Now you know, there were two people in the New Testament that saw heaven, two of them. What are their names? Paul is one and John is the second. Paul said he was caught up into the third heaven but he didn't tell us anything about that visit, right? He says, "I heard inexpressible words, it's a shame, it's against the law for me to even say anything." So he just zips up the whole cool experience of heaven. John, on the other hand, writes everything. Commanded by Jesus Christ to reveal, to tell. John tells us about his extended visit to heaven.
Now, rather than trying to squeeze these verses into some symbolic metaphorical condition, it's best to see it as a real place. This is what he saw, this is what he heard. And I'd rather believe what Jesus says he saw and heard than those people who say, "Well heaven is not real, it's just a projection, it's a wish fulfillment made up by weak people who are trying to cope with the hardships of this life." I'd much rather believe what John says he saw and heard than all of those lame jokes about Peter standing at the gate of heaven with a clipboard checking you off as you go in. I'd much rather believe what John said he saw and heard than even books written about their experience of life after death and those books seem to contradict each other. This is God's revelation, in chapter 1 of Revelation, God gives the revelation to his son Jesus who gives it to a messenger, an angel, who gives it to John. That's why it's called The Revelation. So John said, "I saw a door standing open in heaven." Now that word heaven appears in the Bible 532 times. That's in the singular. In the plural, heavens, it appears another 171 times. So over 700 hundred times in the Bible, heaven is mentioned. Heaven is metioned. It's a huge important topic and it's your future home.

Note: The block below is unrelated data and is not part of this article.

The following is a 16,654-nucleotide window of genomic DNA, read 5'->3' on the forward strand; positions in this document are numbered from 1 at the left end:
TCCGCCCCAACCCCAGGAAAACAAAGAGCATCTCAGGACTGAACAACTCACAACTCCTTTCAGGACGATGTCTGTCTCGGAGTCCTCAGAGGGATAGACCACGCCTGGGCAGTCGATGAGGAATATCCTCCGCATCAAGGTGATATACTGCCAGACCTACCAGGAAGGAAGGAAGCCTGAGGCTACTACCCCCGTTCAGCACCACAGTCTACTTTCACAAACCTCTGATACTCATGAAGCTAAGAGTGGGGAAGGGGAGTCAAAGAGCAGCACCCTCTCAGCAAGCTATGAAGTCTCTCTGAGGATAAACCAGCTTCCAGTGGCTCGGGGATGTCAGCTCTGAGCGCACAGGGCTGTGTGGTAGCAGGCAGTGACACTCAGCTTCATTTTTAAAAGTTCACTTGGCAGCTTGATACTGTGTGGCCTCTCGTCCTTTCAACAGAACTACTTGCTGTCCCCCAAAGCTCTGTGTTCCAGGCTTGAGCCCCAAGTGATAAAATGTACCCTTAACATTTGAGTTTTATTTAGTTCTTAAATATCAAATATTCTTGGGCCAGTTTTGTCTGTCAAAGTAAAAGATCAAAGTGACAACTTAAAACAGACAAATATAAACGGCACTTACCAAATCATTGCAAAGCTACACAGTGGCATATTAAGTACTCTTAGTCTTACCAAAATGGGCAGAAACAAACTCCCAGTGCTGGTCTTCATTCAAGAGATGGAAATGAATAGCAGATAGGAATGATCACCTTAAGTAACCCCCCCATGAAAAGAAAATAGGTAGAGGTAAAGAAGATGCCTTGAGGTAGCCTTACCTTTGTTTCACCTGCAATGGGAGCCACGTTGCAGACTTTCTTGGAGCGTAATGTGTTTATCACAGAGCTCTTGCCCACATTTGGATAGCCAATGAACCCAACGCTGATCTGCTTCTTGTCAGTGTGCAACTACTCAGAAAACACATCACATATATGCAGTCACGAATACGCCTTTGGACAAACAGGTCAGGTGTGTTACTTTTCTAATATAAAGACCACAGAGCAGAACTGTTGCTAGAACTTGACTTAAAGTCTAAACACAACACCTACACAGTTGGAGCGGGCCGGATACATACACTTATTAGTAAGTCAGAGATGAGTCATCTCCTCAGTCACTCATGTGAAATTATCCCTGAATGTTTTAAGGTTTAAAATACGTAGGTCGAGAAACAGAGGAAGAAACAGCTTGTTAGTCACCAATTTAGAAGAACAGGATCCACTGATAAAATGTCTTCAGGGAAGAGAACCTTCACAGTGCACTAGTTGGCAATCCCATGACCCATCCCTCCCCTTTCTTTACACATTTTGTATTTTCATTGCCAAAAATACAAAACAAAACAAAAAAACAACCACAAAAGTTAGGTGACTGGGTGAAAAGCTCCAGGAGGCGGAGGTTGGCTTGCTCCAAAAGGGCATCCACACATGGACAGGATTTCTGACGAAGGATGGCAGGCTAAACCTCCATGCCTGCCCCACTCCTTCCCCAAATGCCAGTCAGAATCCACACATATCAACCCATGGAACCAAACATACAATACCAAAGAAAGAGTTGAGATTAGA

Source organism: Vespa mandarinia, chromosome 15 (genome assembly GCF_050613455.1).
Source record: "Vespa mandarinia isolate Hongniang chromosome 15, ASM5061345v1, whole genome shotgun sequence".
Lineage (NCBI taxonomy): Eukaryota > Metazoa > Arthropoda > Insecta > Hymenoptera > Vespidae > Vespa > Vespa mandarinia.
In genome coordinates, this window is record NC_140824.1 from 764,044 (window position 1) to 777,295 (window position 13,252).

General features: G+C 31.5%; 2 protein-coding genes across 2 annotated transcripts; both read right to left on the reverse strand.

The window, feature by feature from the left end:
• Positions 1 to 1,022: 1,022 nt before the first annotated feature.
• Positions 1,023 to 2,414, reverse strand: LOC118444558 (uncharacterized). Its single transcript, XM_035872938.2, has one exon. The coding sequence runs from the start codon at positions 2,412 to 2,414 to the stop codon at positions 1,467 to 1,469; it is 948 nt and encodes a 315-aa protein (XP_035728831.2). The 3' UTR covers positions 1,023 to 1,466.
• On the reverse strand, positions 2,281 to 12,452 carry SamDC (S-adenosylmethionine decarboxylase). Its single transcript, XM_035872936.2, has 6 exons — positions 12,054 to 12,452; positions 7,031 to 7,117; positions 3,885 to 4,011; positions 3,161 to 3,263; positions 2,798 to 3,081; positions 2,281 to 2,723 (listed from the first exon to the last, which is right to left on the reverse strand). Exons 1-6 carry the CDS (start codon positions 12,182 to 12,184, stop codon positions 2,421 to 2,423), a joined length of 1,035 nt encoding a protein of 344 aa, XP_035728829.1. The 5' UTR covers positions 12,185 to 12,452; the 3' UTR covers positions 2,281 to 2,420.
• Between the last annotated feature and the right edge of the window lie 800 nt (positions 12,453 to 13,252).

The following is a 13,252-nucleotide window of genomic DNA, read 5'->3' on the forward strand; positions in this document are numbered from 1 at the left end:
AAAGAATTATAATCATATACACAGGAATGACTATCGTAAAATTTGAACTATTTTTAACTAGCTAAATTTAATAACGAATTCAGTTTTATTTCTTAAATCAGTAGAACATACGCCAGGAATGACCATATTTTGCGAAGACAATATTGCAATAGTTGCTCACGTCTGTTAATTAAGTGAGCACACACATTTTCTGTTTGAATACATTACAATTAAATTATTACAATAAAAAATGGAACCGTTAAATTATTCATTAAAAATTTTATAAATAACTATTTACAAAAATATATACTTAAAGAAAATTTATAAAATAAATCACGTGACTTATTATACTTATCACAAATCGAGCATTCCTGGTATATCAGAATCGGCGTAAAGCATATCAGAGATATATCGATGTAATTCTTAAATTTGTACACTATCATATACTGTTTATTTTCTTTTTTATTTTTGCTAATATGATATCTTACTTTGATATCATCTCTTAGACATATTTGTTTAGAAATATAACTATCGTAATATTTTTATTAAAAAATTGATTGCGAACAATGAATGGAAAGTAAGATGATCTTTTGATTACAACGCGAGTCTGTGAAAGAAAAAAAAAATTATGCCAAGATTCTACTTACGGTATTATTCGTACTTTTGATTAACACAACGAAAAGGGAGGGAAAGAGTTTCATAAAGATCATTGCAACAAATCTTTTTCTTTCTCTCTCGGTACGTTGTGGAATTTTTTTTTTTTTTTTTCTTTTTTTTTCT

Paul says in Philippians, "For we are citizens of heaven." That's home sweet home. It hink we should change the lyrics to "Sweet Home Alabama." Sweet home up in heaven, Lord I'm coming home to you. Can you hear it? That's your home.
Why is it your home? Your father's there, your Savior's there, the Holy Spirit's there, everybody in Christ who has died is there, your reward is there. So it's home. That's why Paul said, "For me to live is Christ and to die is gain." Because when a believer dies, what does he gain? Heaven. Heaven. That's the reward.